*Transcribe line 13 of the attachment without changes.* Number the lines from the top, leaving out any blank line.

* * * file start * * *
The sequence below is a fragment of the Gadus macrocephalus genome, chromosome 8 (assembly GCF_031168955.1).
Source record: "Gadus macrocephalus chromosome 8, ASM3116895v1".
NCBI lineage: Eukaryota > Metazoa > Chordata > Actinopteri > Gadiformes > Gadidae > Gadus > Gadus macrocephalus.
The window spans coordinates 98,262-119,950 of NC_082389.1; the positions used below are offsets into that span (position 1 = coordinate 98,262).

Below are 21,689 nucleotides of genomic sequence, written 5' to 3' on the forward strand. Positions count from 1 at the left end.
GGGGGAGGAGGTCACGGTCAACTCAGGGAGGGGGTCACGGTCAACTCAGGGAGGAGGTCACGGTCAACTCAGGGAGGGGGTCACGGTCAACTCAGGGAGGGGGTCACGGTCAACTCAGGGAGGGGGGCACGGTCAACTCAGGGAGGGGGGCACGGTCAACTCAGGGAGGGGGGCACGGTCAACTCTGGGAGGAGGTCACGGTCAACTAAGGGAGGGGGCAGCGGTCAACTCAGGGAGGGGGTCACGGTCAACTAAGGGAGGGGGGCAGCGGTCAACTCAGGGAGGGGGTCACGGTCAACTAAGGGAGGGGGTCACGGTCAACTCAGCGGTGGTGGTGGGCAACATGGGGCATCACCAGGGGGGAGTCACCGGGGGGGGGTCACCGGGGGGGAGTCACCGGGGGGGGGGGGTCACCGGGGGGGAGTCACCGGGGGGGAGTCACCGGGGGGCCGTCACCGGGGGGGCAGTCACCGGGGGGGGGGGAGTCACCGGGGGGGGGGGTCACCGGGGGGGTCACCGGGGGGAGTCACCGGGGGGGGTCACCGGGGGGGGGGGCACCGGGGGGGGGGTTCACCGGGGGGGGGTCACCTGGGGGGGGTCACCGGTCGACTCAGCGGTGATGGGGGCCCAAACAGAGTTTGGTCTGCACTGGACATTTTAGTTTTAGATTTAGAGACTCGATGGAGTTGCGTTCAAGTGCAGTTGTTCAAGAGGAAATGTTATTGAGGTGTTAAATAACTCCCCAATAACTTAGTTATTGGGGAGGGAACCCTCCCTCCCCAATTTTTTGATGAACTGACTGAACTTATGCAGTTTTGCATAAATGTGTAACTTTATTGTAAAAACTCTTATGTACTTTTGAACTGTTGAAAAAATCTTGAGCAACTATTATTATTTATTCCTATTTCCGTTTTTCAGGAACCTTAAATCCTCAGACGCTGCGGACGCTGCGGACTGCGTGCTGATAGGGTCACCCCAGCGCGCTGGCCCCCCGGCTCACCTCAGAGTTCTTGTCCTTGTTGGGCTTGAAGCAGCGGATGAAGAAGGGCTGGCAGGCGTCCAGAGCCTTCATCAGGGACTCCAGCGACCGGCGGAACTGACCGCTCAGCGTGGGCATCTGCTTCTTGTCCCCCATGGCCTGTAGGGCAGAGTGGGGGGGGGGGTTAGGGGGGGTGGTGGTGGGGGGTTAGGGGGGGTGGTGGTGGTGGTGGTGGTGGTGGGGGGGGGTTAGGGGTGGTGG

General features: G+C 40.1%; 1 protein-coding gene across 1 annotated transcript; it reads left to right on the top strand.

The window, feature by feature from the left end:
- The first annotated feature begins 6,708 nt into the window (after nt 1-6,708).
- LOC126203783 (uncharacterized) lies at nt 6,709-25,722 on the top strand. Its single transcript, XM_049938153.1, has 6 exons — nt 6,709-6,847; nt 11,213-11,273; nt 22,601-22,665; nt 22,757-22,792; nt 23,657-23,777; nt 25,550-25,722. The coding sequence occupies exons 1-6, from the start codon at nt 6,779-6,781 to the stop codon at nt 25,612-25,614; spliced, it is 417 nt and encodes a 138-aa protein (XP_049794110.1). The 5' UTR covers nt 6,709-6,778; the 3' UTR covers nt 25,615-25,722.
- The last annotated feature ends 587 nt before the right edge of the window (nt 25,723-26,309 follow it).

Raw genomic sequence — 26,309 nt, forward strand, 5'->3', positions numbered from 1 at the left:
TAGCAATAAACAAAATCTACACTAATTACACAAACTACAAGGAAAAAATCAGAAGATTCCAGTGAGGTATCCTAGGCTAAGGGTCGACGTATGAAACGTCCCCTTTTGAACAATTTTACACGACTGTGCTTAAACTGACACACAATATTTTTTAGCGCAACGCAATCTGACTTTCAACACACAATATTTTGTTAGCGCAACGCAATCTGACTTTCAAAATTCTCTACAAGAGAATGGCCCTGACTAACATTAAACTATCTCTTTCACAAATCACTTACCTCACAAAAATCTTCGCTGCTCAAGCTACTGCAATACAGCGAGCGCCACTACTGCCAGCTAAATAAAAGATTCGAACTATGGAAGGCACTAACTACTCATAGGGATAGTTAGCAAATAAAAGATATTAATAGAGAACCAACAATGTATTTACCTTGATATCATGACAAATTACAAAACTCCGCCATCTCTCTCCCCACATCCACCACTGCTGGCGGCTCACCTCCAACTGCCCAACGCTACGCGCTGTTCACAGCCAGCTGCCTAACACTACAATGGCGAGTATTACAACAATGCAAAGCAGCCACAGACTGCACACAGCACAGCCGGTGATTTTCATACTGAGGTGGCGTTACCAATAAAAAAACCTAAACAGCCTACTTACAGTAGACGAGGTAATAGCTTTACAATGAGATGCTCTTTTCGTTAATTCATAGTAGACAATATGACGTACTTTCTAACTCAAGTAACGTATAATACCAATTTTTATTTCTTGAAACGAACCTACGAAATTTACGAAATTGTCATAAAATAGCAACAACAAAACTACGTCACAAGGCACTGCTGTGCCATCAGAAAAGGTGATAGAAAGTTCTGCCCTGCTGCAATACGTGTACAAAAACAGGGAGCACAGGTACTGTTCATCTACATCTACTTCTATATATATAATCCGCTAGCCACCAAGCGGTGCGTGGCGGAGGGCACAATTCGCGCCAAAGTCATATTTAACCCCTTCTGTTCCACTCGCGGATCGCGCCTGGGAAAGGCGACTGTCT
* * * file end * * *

TAGCAATAAACAAAATCTACACTAATTACACAAACTACAAGGAAAAAATCAGAAGATTCCAGTGAGGTATCCTAGGCTAAGGGTCGACGTATGAAACGTCCCCTTTTGAACAATTTTACACGACTGTGCTTAAACTGACACACAATATTTTTTAGCGCAACGCAATCTGACTTTCAACACACAATATTTTGTTAGCGCAACGCAATCTGACTTTCAAAATTCTCTACAAGAGAATGGCCCTGACTAACATTAAACTATCTCTTTCACAAATCACTTACCTCACAAAAATCTTCGCTGCTCAAGCTACTGCAATACAGCGAGCGCCACTACTGCCAGCTAAATAAAAGATTCGAACTATGGAAGGCACTAACTACTCATAGGGATAGTTAGCAAATAAAAGATATTAATAGAGAACCAACAATGTATTTACCTTGATATCATGACAAATTACAAAACTCCGCCATCTCTCTCCCCACATCCACCACTGCTGGCGGCTCACCTCCAACTGCCCAACGCTACGCGCTGTTCACAGCCAGCTGCCTAACACTACAATGGCGAGTATTACAACAATGCAAAGCAGCCACAGACTGCACACAGCACAGCCGGTGATTTTCATACTGAGGTGGCGTTACCAATAAAAAAACCTAAACAGCCTACTTACAGTAGACGAGGTAATAGCTTTACAATGAGATGCTCTTTTCGTTAATTCATAGTAGACAATATGACGTACTTTCTAACTCAAGTAACGTATAATACCAATTTTTATTTCTTGAAACGAACCTACGAAATTTACGAAATTGTCATAAAATAGCAACAACAAAACTACGTCACAAGGCACTGCTGTGCCATCAGAAAAGGTGATAGAAAGTTCTGCCCTGCTGCAATACGTGTACAAAAACAGGGAGCACAGGTACTGTTCATCTACATCTACTTCTATATATATAATCCGCTAGCCACCAAGCGGTGCGTGGCGGAGGGCACAATTCGCGCCAAAGTCATATTTAACCCCTTCTGTTCCACTCGCGGATCGCGCCTGGGAAAGGCGACTGTCT